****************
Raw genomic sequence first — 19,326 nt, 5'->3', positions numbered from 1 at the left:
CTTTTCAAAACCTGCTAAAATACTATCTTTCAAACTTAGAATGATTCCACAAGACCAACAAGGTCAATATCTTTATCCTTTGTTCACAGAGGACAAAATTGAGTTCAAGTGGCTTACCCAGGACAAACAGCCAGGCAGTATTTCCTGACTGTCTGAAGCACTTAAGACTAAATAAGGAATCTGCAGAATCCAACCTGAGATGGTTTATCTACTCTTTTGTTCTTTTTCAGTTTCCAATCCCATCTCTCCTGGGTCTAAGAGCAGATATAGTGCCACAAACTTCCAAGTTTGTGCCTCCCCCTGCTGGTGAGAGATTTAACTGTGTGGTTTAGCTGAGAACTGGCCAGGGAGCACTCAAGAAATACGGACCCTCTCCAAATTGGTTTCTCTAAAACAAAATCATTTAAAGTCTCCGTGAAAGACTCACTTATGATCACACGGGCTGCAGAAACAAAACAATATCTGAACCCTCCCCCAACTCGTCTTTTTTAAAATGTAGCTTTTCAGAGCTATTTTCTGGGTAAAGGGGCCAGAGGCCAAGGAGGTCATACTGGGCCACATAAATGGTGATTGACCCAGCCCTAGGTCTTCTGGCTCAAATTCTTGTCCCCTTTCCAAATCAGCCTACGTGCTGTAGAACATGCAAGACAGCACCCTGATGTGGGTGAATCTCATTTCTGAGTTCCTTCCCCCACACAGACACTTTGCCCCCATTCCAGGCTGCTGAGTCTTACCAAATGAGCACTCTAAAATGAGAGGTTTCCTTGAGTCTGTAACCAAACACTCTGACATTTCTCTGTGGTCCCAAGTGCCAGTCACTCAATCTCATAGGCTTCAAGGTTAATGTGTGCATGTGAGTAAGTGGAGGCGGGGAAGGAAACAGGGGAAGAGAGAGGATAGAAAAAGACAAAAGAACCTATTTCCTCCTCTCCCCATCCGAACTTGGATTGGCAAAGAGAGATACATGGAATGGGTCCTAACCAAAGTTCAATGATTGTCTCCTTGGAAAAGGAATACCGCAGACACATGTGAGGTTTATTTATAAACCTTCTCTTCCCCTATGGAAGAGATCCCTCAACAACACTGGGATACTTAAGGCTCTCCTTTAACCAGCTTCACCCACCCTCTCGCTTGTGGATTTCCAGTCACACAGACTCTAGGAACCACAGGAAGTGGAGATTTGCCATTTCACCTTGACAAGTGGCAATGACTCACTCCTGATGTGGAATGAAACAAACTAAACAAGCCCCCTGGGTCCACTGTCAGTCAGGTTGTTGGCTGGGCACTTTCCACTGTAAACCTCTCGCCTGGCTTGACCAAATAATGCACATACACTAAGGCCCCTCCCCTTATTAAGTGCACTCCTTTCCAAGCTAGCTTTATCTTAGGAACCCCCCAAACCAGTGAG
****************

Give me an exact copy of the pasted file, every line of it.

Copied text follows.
Raw genomic sequence first — 19,326 nt, 5'->3', positions numbered from 1 at the left:
CTTTTCAAAACCTGCTAAAATACTATCTTTCAAACTTAGAATGATTCCACAAGACCAACAAGGTCAATATCTTTATCCTTTGTTCACAGAGGACAAAATTGAGTTCAAGTGGCTTACCCAGGACAAACAGCCAGGCAGTATTTCCTGACTGTCTGAAGCACTTAAGACTAAATAAGGAATCTGCAGAATCCAACCTGAGATGGTTTATCTACTCTTTTGTTCTTTTTCAGTTTCCAATCCCATCTCTCCTGGGTCTAAGAGCAGATATAGTGCCACAAACTTCCAAGTTTGTGCCTCCCCCTGCTGGTGAGAGATTTAACTGTGTGGTTTAGCTGAGAACTGGCCAGGGAGCACTCAAGAAATACGGACCCTCTCCAAATTGGTTTCTCTAAAACAAAATCATTTAAAGTCTCCGTGAAAGACTCACTTATGATCACACGGGCTGCAGAAACAAAACAATATCTGAACCCTCCCCCAACTCGTCTTTTTTAAAATGTAGCTTTTCAGAGCTATTTTCTGGGTAAAGGGGCCAGAGGCCAAGGAGGTCATACTGGGCCACATAAATGGTGATTGACCCAGCCCTAGGTCTTCTGGCTCAAATTCTTGTCCCCTTTCCAAATCAGCCTACGTGCTGTAGAACATGCAAGACAGCACCCTGATGTGGGTGAATCTCATTTCTGAGTTCCTTCCCCCACACAGACACTTTGCCCCCATTCCAGGCTGCTGAGTCTTACCAAATGAGCACTCTAAAATGAGAGGTTTCCTTGAGTCTGTAACCAAACACTCTGACATTTCTCTGTGGTCCCAAGTGCCAGTCACTCAATCTCATAGGCTTCAAGGTTAATGTGTGCATGTGAGTAAGTGGAGGCGGGGAAGGAAACAGGGGAAGAGAGAGGATAGAAAAAGACAAAAGAACCTATTTCCTCCTCTCCCCATCCGAACTTGGATTGGCAAAGAGAGATACATGGAATGGGTCCTAACCAAAGTTCAATGATTGTCTCCTTGGAAAAGGAATACCGCAGACACATGTGAGGTTTATTTATAAACCTTCTCTTCCCCTATGGAAGAGATCCCTCAACAACACTGGGATACTTAAGGCTCTCCTTTAACCAGCTTCACCCACCCTCTCGCTTGTGGATTTCCAGTCACACAGACTCTAGGAACCACAGGAAGTGGAGATTTGCCATTTCACCTTGACAAGTGGCAATGACTCACTCCTGATGTGGAATGAAACAAACTAAACAAGCCCCCTGGGTCCACTGTCAGTCAGGTTGTTGGCTGGGCACTTTCCACTGTAAACCTCTCGCCTGGCTTGACCAAATAATGCACATACACTAAGGCCCCTCCCCTTATTAAGTGCACTCCTTTCCAAGCTAGCTTTATCTTAGGAACCCCCCAAACCAGTGAG